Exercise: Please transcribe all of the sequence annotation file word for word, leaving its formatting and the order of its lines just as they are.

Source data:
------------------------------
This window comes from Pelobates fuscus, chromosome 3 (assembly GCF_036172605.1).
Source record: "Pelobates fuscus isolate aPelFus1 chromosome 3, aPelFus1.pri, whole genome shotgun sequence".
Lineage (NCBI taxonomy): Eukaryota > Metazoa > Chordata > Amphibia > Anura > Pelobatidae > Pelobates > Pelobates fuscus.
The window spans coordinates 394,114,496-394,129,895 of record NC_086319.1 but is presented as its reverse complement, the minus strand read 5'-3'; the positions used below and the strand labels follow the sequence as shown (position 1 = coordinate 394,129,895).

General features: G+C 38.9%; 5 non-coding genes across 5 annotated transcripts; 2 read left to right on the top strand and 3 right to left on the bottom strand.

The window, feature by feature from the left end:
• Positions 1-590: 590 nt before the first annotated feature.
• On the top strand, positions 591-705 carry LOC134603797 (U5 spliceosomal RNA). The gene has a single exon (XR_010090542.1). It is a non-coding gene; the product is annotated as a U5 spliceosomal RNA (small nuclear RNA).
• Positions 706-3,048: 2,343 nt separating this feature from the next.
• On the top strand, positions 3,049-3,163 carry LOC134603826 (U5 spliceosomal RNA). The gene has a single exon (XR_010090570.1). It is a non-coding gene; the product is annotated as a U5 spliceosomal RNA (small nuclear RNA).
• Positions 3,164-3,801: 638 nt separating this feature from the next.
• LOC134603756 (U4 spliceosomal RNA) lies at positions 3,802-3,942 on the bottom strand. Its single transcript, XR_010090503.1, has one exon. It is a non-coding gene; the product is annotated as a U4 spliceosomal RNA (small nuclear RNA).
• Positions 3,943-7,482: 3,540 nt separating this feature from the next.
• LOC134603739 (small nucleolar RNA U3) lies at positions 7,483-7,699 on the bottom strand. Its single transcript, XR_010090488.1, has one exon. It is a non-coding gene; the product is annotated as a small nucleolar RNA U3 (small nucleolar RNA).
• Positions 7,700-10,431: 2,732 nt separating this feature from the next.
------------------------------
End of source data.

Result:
This window comes from Pelobates fuscus, chromosome 3 (assembly GCF_036172605.1).
Source record: "Pelobates fuscus isolate aPelFus1 chromosome 3, aPelFus1.pri, whole genome shotgun sequence".
Lineage (NCBI taxonomy): Eukaryota > Metazoa > Chordata > Amphibia > Anura > Pelobatidae > Pelobates > Pelobates fuscus.
The window spans coordinates 394,114,496-394,129,895 of record NC_086319.1 but is presented as its reverse complement, the minus strand read 5'-3'; the positions used below and the strand labels follow the sequence as shown (position 1 = coordinate 394,129,895).

General features: G+C 38.9%; 5 non-coding genes across 5 annotated transcripts; 2 read left to right on the top strand and 3 right to left on the bottom strand.

The window, feature by feature from the left end:
• Positions 1-590: 590 nt before the first annotated feature.
• On the top strand, positions 591-705 carry LOC134603797 (U5 spliceosomal RNA). The gene has a single exon (XR_010090542.1). It is a non-coding gene; the product is annotated as a U5 spliceosomal RNA (small nuclear RNA).
• Positions 706-3,048: 2,343 nt separating this feature from the next.
• On the top strand, positions 3,049-3,163 carry LOC134603826 (U5 spliceosomal RNA). The gene has a single exon (XR_010090570.1). It is a non-coding gene; the product is annotated as a U5 spliceosomal RNA (small nuclear RNA).
• Positions 3,164-3,801: 638 nt separating this feature from the next.
• LOC134603756 (U4 spliceosomal RNA) lies at positions 3,802-3,942 on the bottom strand. Its single transcript, XR_010090503.1, has one exon. It is a non-coding gene; the product is annotated as a U4 spliceosomal RNA (small nuclear RNA).
• Positions 3,943-7,482: 3,540 nt separating this feature from the next.
• LOC134603739 (small nucleolar RNA U3) lies at positions 7,483-7,699 on the bottom strand. Its single transcript, XR_010090488.1, has one exon. It is a non-coding gene; the product is annotated as a small nucleolar RNA U3 (small nucleolar RNA).
• Positions 7,700-10,431: 2,732 nt separating this feature from the next.